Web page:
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Drawing from a daughter's dying wish, a Vermont mother buys paintings for patient rooms in the state's hospitals.

The last time Vermonter Susan Sebastian was hospitalized for lifelong health problems, she set her mind on seeing past the sterile walls fencing her in.

"When I get out of here," she told her mother, "I am going to sell my house to buy art for patient rooms."

Sebastian died shortly thereafter, leaving her mother to disperse her estate.

"I didn't forget her words," Elise Braun recalls, "and I did have to sell her house."

So begins the story of the Susan Sebastian Foundation, a mother's living memorial to her daughter that, with its weekend gift to Bennington's Southwestern Vermont Medical Center, has just finished placing art in each of the more than 1,000 patient rooms of the state's 14 hospitals.

"We were unaware of this project and discovered we were the last link in the chain," SVMC spokesman Ray Smith said after receiving some $50,000 in art for its 54 patient rooms. "It's such a sizable donation — it just blows you away."

Sebastian, born in Brattleboro in 1956, grew up in Stowe and graduated from its local high school in 1975 before moving to Massachusetts and marrying her husband, Jim. The two were about to celebrate their 20th wedding anniversary when he suffered a heart attack and died in 2004, leaving her alone to fight her own series of health problems.

Sebastian's mother doesn't elaborate other than to say "things just went on and on." Moving her daughter back to Vermont, she recalls the two of them sitting in hospital after hospital.


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"She had lots of art in her home and many of her friends were artists," Braun says. "It made her furious that there was art for visitors in the corridors but not in the patient rooms."

And so when Sebastian died in 2009 at age 52, Braun shared her daughter's wish with retired Williston lawyer Gilbert Myers, who helped her start the foundation. Inspired by Dr. Esther Sternberg's book "Healing Spaces: The Science of Place and Well-Being," Braun and Myers began shopping Green Mountain galleries for original works of art and photography.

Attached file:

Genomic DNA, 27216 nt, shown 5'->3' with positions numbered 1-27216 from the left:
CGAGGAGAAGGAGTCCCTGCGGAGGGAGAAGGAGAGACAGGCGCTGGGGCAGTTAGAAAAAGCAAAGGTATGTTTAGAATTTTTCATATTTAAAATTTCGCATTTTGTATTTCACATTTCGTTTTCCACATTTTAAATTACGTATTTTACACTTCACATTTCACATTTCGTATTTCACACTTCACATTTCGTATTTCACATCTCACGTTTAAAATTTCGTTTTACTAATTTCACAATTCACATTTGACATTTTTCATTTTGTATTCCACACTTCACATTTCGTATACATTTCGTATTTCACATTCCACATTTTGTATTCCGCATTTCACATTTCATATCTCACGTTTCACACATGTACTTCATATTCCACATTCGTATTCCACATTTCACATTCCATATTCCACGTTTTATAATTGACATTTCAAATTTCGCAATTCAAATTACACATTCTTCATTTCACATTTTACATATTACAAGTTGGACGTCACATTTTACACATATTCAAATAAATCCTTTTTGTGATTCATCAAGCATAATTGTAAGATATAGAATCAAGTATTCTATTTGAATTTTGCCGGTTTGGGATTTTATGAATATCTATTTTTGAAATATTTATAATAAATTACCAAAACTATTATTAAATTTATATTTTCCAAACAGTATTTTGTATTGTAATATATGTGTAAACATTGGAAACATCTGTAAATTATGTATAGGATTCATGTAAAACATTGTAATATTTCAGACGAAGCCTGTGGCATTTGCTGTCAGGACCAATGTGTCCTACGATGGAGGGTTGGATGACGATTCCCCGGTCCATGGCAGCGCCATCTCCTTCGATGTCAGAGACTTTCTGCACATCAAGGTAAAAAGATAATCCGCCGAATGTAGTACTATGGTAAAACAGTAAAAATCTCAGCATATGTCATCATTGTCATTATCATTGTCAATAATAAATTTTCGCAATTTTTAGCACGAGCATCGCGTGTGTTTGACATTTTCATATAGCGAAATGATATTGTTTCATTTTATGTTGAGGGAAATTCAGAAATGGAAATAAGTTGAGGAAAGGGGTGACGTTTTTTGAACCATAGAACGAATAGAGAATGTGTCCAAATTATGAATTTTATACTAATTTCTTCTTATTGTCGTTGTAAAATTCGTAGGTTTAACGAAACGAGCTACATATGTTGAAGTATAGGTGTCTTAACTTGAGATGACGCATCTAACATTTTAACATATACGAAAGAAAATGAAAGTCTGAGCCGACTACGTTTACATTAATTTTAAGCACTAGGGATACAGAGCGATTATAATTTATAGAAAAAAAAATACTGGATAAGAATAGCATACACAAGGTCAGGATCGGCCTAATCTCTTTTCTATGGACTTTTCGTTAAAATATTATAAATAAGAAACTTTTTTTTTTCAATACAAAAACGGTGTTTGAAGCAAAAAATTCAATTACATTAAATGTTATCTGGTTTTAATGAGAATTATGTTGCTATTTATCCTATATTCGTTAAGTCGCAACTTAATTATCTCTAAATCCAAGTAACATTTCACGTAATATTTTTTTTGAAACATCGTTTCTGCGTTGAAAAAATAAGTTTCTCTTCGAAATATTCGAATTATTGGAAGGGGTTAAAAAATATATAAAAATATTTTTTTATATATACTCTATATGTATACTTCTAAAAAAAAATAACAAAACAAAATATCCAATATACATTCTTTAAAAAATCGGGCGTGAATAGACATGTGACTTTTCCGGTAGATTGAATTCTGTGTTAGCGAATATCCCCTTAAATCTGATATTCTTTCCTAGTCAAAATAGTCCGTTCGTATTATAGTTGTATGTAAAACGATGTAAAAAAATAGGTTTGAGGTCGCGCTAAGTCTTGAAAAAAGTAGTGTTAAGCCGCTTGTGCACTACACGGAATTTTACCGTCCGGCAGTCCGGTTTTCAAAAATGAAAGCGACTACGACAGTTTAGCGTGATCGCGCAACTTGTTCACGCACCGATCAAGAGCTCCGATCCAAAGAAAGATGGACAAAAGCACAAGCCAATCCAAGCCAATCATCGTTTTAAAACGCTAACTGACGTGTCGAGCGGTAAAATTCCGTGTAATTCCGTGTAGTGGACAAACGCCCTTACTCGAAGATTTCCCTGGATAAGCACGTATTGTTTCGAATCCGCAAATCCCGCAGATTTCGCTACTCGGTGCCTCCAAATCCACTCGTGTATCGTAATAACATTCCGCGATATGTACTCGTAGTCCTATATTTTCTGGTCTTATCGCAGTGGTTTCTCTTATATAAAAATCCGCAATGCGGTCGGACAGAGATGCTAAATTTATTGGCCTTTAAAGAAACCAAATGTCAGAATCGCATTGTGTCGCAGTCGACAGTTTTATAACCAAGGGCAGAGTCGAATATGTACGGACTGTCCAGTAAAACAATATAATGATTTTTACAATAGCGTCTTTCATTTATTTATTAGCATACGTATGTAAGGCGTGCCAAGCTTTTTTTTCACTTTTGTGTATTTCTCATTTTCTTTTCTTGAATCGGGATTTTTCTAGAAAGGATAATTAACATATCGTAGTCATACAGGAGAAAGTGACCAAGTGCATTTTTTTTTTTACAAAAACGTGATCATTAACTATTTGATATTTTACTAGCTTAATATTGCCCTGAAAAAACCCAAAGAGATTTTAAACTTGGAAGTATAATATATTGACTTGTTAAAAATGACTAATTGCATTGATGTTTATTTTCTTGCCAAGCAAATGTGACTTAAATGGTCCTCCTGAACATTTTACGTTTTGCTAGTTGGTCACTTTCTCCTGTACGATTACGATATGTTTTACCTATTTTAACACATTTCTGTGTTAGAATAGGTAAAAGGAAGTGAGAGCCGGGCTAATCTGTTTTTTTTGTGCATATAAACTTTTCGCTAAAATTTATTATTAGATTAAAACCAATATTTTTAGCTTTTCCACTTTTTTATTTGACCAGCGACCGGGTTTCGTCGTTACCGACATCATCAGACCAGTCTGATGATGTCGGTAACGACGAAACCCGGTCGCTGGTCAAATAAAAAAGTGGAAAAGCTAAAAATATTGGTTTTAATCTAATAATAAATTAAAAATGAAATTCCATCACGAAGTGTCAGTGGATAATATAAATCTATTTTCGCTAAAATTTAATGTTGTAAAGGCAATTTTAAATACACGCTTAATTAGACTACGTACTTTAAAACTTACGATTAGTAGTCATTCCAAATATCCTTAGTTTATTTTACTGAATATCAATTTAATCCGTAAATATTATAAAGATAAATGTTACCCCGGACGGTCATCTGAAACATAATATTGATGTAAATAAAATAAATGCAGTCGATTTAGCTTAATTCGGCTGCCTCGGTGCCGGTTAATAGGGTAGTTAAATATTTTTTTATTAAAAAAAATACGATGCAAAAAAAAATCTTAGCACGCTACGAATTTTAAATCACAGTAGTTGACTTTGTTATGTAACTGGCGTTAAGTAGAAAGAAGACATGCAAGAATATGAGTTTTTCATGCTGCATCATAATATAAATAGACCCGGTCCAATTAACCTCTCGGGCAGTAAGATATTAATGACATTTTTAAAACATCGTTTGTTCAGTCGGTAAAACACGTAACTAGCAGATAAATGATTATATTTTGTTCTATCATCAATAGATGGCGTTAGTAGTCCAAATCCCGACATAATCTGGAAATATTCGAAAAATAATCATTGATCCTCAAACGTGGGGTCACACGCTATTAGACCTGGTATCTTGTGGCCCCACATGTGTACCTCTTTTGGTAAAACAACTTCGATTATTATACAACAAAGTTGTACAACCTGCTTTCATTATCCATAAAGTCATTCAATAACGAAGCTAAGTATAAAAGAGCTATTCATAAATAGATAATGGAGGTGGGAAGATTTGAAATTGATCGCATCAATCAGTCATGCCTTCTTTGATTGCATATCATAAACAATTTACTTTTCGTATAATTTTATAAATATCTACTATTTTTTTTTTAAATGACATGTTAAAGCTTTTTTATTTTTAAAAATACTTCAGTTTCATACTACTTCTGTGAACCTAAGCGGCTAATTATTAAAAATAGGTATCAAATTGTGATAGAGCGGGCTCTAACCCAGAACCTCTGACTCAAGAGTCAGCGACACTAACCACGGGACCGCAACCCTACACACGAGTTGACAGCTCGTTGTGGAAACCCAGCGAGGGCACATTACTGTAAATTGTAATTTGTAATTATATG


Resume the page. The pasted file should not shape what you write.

"Spring, summer and fall scenes," Braun says. "It gets you out of the room, it makes you feel like you want to get better. Usually I ignore winter scenes. Vermonters see a lot of winter."

Hospital leaders typically don't receive calls from people offering such large gifts. Perhaps that's why Brattleboro Memorial Hospital, which accepted its art two years ago on the 58th anniversary of Sebastian's birth there, responded with one word that sums up everyone else's reaction: "What?"

Although the foundation isn't reporting how much it has spent, Newport's North Country Hospital estimates it received $15,000 in paintings and photography, while Central Vermont Medical Center values its gift at $20,000 and Middlebury's Porter Medical Center appraises its art at $30,000.

SVMC decided to express its appreciation by inviting Sternberg, the doctor who wrote the book that inspired Sebastian's mother, to a "Healing Power of Art" exhibit of its paintings this past weekend at Manchester's Southern Vermont Arts Center.

"I am in awe and admiration at how you've taken the words I put on paper and put them into this project," Sternberg told Braun, who's receiving treatment for cancer and attended the event via Skype. "The scope and scale is something I've never heard of. Susan Sebastian has left an incredible legacy that will help so many others. The impact you're going to have is remarkable."

And extends to all involved.

"I've been in every hospital in the state of Vermont," Myers says, "and met a lot of lovely people."

Braun, for her part, has drawn life from her daughter's dying wish.

"This," she says, "is an important part of the healing process."

Kevin O'Connor can be contacted at kevinoconnorvt@gmail.com.